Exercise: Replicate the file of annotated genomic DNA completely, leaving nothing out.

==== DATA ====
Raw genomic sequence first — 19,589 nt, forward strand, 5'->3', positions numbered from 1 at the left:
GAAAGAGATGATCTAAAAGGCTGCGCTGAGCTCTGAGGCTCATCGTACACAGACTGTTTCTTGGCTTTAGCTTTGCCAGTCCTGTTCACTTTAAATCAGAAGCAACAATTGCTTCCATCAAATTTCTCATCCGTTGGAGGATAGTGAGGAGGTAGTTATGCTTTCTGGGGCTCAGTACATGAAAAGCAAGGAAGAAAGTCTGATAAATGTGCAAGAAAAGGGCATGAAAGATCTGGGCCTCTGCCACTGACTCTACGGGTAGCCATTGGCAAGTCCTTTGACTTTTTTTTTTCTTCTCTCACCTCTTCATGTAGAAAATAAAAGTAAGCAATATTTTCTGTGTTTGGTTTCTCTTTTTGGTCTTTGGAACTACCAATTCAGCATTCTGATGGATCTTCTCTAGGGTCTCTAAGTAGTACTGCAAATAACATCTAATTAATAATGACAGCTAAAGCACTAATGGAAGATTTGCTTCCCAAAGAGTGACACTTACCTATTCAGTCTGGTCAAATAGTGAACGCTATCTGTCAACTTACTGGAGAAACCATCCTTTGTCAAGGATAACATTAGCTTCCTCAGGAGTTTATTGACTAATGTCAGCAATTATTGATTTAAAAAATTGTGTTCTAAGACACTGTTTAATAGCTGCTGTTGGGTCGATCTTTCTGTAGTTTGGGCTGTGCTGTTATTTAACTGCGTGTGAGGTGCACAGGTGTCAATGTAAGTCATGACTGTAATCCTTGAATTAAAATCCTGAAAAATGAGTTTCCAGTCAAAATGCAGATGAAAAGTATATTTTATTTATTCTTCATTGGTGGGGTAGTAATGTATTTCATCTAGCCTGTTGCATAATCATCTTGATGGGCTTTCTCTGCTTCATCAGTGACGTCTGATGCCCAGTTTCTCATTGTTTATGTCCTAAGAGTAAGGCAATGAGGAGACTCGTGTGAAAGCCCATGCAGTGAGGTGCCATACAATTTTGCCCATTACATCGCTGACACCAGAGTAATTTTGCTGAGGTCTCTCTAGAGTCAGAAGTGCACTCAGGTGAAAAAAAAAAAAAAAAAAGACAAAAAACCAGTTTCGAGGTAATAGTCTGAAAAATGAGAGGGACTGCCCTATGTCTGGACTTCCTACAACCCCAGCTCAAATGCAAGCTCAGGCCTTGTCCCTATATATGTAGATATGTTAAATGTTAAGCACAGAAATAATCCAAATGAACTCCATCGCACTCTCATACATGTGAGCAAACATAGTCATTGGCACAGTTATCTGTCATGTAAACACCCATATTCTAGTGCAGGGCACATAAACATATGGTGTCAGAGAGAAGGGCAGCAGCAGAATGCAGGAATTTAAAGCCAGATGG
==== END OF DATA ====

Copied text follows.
Raw genomic sequence first — 19,589 nt, forward strand, 5'->3', positions numbered from 1 at the left:
GAAAGAGATGATCTAAAAGGCTGCGCTGAGCTCTGAGGCTCATCGTACACAGACTGTTTCTTGGCTTTAGCTTTGCCAGTCCTGTTCACTTTAAATCAGAAGCAACAATTGCTTCCATCAAATTTCTCATCCGTTGGAGGATAGTGAGGAGGTAGTTATGCTTTCTGGGGCTCAGTACATGAAAAGCAAGGAAGAAAGTCTGATAAATGTGCAAGAAAAGGGCATGAAAGATCTGGGCCTCTGCCACTGACTCTACGGGTAGCCATTGGCAAGTCCTTTGACTTTTTTTTTTCTTCTCTCACCTCTTCATGTAGAAAATAAAAGTAAGCAATATTTTCTGTGTTTGGTTTCTCTTTTTGGTCTTTGGAACTACCAATTCAGCATTCTGATGGATCTTCTCTAGGGTCTCTAAGTAGTACTGCAAATAACATCTAATTAATAATGACAGCTAAAGCACTAATGGAAGATTTGCTTCCCAAAGAGTGACACTTACCTATTCAGTCTGGTCAAATAGTGAACGCTATCTGTCAACTTACTGGAGAAACCATCCTTTGTCAAGGATAACATTAGCTTCCTCAGGAGTTTATTGACTAATGTCAGCAATTATTGATTTAAAAAATTGTGTTCTAAGACACTGTTTAATAGCTGCTGTTGGGTCGATCTTTCTGTAGTTTGGGCTGTGCTGTTATTTAACTGCGTGTGAGGTGCACAGGTGTCAATGTAAGTCATGACTGTAATCCTTGAATTAAAATCCTGAAAAATGAGTTTCCAGTCAAAATGCAGATGAAAAGTATATTTTATTTATTCTTCATTGGTGGGGTAGTAATGTATTTCATCTAGCCTGTTGCATAATCATCTTGATGGGCTTTCTCTGCTTCATCAGTGACGTCTGATGCCCAGTTTCTCATTGTTTATGTCCTAAGAGTAAGGCAATGAGGAGACTCGTGTGAAAGCCCATGCAGTGAGGTGCCATACAATTTTGCCCATTACATCGCTGACACCAGAGTAATTTTGCTGAGGTCTCTCTAGAGTCAGAAGTGCACTCAGGTGAAAAAAAAAAAAAAAAAAGACAAAAAACCAGTTTCGAGGTAATAGTCTGAAAAATGAGAGGGACTGCCCTATGTCTGGACTTCCTACAACCCCAGCTCAAATGCAAGCTCAGGCCTTGTCCCTATATATGTAGATATGTTAAATGTTAAGCACAGAAATAATCCAAATGAACTCCATCGCACTCTCATACATGTGAGCAAACATAGTCATTGGCACAGTTATCTGTCATGTAAACACCCATATTCTAGTGCAGGGCACATAAACATATGGTGTCAGAGAGAAGGGCAGCAGCAGAATGCAGGAATTTAAAGCCAGATGG